The light brown wooden wall cabinets, drawers, stove and oven in the kitchen at the Greenville County building are hand-me-downs. The kitchen supplies came from homes the county bought and then demolished.
“If we bought a house and there is something in there that we paid for that can be used and recycled then let's do it.” Assistant County Administrator Paula Gucker said. “Because then I don't have to go out and buy cabinets or countertops.”
The homes Gucker is talking about were in flood prone areas. The county is buying out these properties to encourage people to move out before they are flooded. After the homes are gutted for useful materials, they are demolished and no permanent structure is allowed to be built on that lot again.
Gucker walks through a green neighborhood park with wildflowers, large trees and a community garden. She said the county bought out around 20 homes in this neighborhood in two years. The path she walks along is noticeably lower in elevation from the road.
“And this area would be underwater.” she said. “We saw a lot of first floor flooding here. And when the water would recede there would actually be fish in the fields. Small fish, but that’s how deep it would get here.”
Gucker said the harmless-looking streams in the area are the problem. The short intense rains this area has been experiencing causes these babbling brooks to rise over their banks in a few hours. Grace Cantrell dealt with this exact problem in her old house right in front of Rocky Creek.
“In non-flooding situations, that creek was is so tiny,” she said. “It’s just like a little trickle just going along. You couldn’t even need boots to wade in it or walk across it.”
But a few years ago, the creek rose over her flood fortification in just two hours. A few feet of water rushed into her one story house and saturated her walls, furniture and home recording studio.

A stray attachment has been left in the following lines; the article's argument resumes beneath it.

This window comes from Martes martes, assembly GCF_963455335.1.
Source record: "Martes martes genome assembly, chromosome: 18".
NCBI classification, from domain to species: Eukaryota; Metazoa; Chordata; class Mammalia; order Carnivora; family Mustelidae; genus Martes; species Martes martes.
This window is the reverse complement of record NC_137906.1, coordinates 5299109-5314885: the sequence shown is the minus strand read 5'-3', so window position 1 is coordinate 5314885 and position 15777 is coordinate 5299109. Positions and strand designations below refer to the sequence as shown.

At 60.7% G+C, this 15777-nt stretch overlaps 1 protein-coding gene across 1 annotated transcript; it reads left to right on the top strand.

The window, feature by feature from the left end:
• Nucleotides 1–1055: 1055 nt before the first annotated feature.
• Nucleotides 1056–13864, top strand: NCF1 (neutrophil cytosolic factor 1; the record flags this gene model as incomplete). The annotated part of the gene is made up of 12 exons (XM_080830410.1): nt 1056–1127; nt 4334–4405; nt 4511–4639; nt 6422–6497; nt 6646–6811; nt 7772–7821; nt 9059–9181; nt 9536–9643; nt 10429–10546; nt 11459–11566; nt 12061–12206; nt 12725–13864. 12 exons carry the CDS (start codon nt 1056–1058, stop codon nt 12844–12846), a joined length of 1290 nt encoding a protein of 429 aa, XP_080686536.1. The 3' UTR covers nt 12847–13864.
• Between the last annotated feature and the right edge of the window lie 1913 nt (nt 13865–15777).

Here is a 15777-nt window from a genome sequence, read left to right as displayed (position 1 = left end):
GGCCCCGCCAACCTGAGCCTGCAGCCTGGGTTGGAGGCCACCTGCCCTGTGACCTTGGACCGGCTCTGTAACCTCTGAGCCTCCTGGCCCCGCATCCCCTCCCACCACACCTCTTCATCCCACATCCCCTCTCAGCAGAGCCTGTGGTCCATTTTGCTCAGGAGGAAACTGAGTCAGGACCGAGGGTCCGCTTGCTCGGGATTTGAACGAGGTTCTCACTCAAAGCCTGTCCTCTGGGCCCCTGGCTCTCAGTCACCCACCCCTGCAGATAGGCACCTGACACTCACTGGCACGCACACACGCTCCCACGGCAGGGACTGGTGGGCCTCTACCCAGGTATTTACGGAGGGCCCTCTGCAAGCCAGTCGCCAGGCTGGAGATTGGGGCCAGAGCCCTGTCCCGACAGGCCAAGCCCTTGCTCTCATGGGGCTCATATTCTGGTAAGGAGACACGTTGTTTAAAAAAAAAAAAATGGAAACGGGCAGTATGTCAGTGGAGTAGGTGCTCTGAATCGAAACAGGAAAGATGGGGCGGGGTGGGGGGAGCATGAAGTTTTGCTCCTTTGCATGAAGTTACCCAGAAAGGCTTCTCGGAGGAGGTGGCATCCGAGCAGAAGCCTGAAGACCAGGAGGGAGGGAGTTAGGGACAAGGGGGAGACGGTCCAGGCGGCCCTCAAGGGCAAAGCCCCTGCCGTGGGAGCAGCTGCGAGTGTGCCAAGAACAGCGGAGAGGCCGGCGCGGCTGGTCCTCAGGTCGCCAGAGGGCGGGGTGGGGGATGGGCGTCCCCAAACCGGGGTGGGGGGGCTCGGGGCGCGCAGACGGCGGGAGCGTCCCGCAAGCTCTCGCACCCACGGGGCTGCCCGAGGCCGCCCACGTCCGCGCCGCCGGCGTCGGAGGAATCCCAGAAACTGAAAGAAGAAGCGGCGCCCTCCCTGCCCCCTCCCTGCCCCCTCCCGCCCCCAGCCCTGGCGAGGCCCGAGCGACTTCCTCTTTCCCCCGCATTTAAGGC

“We were just homeless, broke, devastated, traumatized,” she said. “We moved into those pay by the week hotels.”
She thought the house was a total loss until she found out the county was going to buy her home at the pre-flood value. Cantrell says much of that money went to the insurance company and other costs. But she insists, “That saved us from financial ruin.”
Cantrell and her husband have moved out of the flood zone. They now live in a home that is 25 feet higher than her previous property. The lot where her dream home used to be is now an empty, flat, grassy area, “with absolutely no remnant that any structure was every there.”
This is the point. Gucker explains the idea is to let the floodplain flood.
Buying out homes isn’t a new idea. The Federal Emergency Management Agency has been doing it for a while. The agency said a few other localities in the Southeast have similar programs to Greenville. What makes Greenville County’s program unique, is the proactive buy outs funded with local storm water monies.
Hazard mitigation consultant Jeff Ward has worked on several thousand buy outs around the country, including some in Greenville.
“There are huge numbers of properties being taken off flood insurance rolls,” he said.
Greenville has bought out 172 homes in about nine years. Ward is also referring to communities that are using federal funds to help acquire homes, which is more common. He said FEMA is putting more money into these buy outs while increasing insurance premiums for those with the highest risk. He believes the combination is encouraging people to get out of these so called Severe Repetitive Loss properties, SRL for short.
“There is not enough money in FEMA program, probably never will be, to keep ahead of the number of SRL properties out there,” he said.
SRL’s are just about one percent of the properties under the national flood insurance program, but they account for nearly a third of flood claims. Ward said these home buy outs save the government money, but it is hard to put a number on just how much. The test, he said is next time there is a disaster, how many of those homes would have suffered damage again.